Pet Trust

To some people, the idea of setting up a trust for a pet might seem ridiculous. To others, providing for the family pet is an indispensable part of the estate plan. This is especially common among people who have no children, who own exotic animals or who care for pet actors and show dogs.

Constructive Trust

Also known as an implied trust, a court order may establish this based on specific circumstances and facts. In such cases, the court may argue that even though the deceased never set up a formal trust, he or she intended to do so or had specific intentions for assets that the trust can provide for.

How Does Someone Set Up a Trust?

The specific process for setting up a trust depends on the applicable state and federal laws that govern the situation the trust aims to address. The steps also vary based on the type of trust you want to set up. With this in mind, here are general steps to follow.

1. Identify the Problems

What are some of the problems you want to reduce or eliminate with your estate plan? These can range from concerns about debtors making claims against the family farm to addressing the future tuition needs of your grandchildren.

2. Determine Wishes

After reviewing the potential problems, consider the outcomes you prefer. Various types of trusts may not provide every perk you have in mind, so consider ranking them in terms of importance. If you had no obvious problems to tackle, spend more time on detailing your wishes for how to distribute your assets.

3. Assess Potential Trusts

An experienced trust attorney can help you review all the potential trust options available to you based on your concerns and desires. A good trust attorney will look at your entire estate plan to see how best a trust fits into your plans and whether you need to make additional adjustments.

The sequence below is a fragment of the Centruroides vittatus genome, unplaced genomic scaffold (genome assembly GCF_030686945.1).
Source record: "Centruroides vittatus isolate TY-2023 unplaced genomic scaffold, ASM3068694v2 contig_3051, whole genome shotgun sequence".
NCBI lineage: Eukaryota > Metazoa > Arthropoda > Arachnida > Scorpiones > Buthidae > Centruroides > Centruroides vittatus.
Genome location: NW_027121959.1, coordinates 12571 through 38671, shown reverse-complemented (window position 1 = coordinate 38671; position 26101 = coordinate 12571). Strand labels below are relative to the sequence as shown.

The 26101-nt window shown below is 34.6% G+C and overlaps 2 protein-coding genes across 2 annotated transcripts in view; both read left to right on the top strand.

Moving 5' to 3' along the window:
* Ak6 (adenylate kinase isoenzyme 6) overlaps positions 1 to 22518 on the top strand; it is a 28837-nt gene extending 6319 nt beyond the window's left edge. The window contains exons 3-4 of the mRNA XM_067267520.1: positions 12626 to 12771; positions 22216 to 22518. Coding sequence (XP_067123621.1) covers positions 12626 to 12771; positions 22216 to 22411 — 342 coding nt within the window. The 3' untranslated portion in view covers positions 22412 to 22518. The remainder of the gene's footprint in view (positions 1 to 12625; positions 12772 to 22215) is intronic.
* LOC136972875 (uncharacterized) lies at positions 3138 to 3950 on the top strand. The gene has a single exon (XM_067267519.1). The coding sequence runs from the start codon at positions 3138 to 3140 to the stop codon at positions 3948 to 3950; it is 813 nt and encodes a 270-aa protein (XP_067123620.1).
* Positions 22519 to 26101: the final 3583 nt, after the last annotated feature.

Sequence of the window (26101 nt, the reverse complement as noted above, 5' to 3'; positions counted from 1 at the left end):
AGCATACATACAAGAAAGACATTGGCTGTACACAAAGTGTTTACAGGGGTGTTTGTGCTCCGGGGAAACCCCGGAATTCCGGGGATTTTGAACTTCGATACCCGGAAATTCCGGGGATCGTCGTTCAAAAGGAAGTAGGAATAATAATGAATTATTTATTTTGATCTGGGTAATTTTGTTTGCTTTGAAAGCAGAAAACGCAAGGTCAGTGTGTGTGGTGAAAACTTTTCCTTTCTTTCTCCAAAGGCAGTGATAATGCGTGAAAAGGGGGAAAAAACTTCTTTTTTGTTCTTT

4.Create the Trust 

CNN estimates that a basic trust can cost anywhere from $1,600 to $3,000. This cost estimate includes the accompanying will, living will and healthcare proxy. The more assets you have to protect by a trust, the more cost-effective it is. Note that complex trusts may cost more.

Do You Need To Work With an Experienced Local Attorney?

There are many free or inexpensive services online that promise to create trusts for you and your loved ones. Over the past few years, people have used these with mixed results. One of the biggest complaints is that they are not usually customizable. Because of this, if you have unique or specific problems you need to address, these trusts may not address those. Some have also failed to stand up in court.

Hiring a professional increases your chances of making good, informed decisions. An experienced attorney can also help you avoid pitfalls you might not otherwise know to look out for. If you believe working with an experienced trust attorney is the right approach for you, we can connect you with one. Submit a request online or call us today at (866) 345-6784 to get in touch with an attorney in your area!